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One thing that every stock photographer has in common is rejections.

No matter how good of a photographer you are, sometimes submissions will get kicked back. It just goes with the territory when it comes to stock photography.

Although the word ‘rejection’ sounds scary, it’s really no big deal. All it means is that, for whatever reason, the photo inspector didn’t think that particular image was right for their collection.

Let’s look at five common reasons photos get rejected:

  1. Missed focus. This is a big one- your subject needs to be sharp. Use a tripod in low light conditions or be sure to use a fast enough shutter speed so that you aren’t getting camera shake.
  2. Digital noise. Shooting at a high ISO setting causes grainy photos. While some noise (grain) is ok, too much can get a photo declined. Noise is easy to reduce using editing software such as Adobe Lightroom. Read more about that here.
  3. Lacking commercial value. Remember, stock photos are usually used to convey ideas and sell things. Your image might be beautiful art, but keep in mind that it also needs to be useful to buyers.
  4. Poor lighting. Make sure the lighting enhances your subject. You generally want to avoid harsh shadows or overexposed highlights. Also, be sure that your white balance is correct to avoid strange color casts from your light source.
  5. Visible logos. Anything that is branded or trademarked can’t show up in stock photos. Check all clothing and props for any logos that could be sneaking in, no matter how tiny.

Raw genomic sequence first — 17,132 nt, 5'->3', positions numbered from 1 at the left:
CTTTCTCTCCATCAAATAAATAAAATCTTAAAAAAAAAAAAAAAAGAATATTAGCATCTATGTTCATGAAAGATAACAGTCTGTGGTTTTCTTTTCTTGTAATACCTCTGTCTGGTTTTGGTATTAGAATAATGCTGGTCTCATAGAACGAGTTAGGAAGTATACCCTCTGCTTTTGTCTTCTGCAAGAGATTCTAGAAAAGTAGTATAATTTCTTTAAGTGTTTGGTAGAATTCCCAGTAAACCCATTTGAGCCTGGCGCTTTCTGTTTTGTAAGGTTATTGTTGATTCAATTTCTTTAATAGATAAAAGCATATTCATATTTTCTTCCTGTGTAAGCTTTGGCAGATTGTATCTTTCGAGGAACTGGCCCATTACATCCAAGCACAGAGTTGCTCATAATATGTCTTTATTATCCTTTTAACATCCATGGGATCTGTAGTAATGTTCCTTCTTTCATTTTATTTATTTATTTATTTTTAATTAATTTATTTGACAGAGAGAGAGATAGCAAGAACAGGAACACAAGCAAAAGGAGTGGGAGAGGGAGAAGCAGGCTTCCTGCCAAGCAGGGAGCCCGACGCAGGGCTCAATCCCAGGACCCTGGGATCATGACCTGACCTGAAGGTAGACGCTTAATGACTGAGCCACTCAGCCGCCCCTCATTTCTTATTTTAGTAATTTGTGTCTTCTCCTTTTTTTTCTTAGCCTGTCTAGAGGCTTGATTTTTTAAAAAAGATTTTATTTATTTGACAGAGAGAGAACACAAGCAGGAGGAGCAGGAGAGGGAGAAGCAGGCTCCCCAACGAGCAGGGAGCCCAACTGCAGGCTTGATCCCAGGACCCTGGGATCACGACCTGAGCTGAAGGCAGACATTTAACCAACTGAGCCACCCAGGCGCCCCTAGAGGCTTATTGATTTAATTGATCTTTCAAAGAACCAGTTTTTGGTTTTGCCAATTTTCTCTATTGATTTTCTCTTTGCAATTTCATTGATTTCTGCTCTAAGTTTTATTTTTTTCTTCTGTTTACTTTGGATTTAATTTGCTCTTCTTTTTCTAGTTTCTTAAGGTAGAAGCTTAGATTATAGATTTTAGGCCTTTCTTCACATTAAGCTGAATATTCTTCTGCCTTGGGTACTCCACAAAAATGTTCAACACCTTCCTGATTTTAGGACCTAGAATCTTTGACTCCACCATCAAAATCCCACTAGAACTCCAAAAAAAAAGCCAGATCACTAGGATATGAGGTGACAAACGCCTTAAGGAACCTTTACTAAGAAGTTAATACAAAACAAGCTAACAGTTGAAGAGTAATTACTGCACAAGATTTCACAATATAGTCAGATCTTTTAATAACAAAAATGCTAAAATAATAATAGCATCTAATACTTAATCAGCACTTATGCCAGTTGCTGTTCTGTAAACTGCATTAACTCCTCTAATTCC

Rejections are nothing to fear. They are actually one of the best learning opportunities!

If an image gets sent back, make sure to read the provided reason for clues as to why the rejection happened.

This kind of direct feedback in invaluable and it will absolutely make you a better photographer! A few rejections will ultimately make you more successful in the long run.

stock photo rejections to success

Also, as you become more experienced with stock photography, you’ll find that rejections become far less common. You’ll hone your eye, and you’ll learn to avoid potential problems as you’re shooting.

Here’s two last bits of advice:

  • Don’t take rejections personally. Although it can be frustrating at first, you can always fix or reshoot an image and try submitting it again.
  • Make sure to zoom in to 100% on your computer when looking over your photos. Viewing an image at full size is the only way to spot some of the technical problems mentioned above.

Now get your camera out and start creating some stock photos to submit!

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